Apple has been given United States government permission to reveal how many requests for customer data it has received, and remains adamant that it is protecting its customers' privacy.
While not allowed by the US government to release exact figures on the number of requests, only ranges, Apple said that from December 1 2012 to end of May this year, it received "between 4,000 and 5,000 requests from US law enforcement for customer data".
Between nine to ten thousand accounts or devices were named in the requests, coming from US authorities at all levels. Police investigating robberies were the most frequent requesters but missing children, locating patients with Alzheimer's, and suicide prevention also formed part of them.
Apple did not provide further information on the requests but said each one was subject to scrutiny by the company's legal team and only the least amount of information required was given out.
The company reiterated that it wasn't aware of the PRISM bulk surveillance programme operated by the US National Security Agency until alerted to its existence on June 6 this year.
"We do not provide any government agency with direct access to our servers, and any government agency requesting customer content must get a court order," Apple stated.
Apple refused requests with inconsistencies and inaccuracies and said it did not store "a mountain of personal details about our customers in the first place", meaning it wouldn't provide information to law enforcement agencies simply because it does not have it.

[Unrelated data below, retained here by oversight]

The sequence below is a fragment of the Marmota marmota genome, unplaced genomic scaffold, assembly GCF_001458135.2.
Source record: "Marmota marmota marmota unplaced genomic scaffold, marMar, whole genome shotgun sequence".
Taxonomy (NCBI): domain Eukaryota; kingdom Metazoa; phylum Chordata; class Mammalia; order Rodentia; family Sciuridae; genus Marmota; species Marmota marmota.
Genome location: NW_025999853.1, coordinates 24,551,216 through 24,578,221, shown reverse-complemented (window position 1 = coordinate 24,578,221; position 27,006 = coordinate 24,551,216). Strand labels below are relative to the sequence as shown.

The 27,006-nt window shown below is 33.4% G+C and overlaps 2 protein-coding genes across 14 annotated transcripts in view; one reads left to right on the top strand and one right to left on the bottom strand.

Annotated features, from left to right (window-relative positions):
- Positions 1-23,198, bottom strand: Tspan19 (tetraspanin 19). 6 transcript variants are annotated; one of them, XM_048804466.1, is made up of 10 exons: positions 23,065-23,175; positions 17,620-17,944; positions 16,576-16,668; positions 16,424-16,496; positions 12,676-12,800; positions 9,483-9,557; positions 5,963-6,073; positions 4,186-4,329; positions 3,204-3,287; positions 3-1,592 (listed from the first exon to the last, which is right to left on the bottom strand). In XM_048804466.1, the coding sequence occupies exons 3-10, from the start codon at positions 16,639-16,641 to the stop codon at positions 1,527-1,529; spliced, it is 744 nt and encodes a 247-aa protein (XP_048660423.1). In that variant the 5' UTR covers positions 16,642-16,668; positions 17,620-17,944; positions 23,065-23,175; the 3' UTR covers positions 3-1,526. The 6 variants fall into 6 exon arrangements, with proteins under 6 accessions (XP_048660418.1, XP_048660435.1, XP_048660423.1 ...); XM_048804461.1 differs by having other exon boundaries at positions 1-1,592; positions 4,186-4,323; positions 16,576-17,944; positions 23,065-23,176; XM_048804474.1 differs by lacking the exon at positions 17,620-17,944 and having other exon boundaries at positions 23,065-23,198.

Siri requests and Map searches are not stored, Apple claimed, nor is any customer location data. iMessage and FaceTime conversations are encrypted end-to-end and Apple can't decrypt that data.
Over the weekend, Facebook's general legal counsel, Ted Ullyot, said the social networking giant was now allwed to provide figures on the number of user data requests received, and could include these in its transparency report.
For the half-year to December 31 2012, Facebook received between 9,000 to 10,000 requests for user data. Between 18,000 to 19,000 accounts were involved in the US government requests.
Facebook said the requests covered a wide range of matters, such as missing children to terrorist threats and said it accounted for a tiny fraction of its user accounts.
"We hope this helps put into perspective the numbers involved, and lays to rest some of the hyperbolic and false assertions in some recent press accounts about the frequency and scope of the data requests that we receive," Ullyot wrote.
In a similar vein, MIcrosoft published its range of figures of requests for user data received after the FBI and US department of justice gave it permission to do so. For the half-year ending December 31, Microsoft received between six to seven thousand criminal and national security warrants and subpoenas, affecting between 31,000 to 32,000 consumer accounts, the company stated.
Like Facebook, Microsoft said it would continue to press the US government to allow for greater transparency in these matters.
"Transparency alone may not be enough to restore public confidence, but it’s a great place to start," Microsoft's vice president and deputy general counsel said.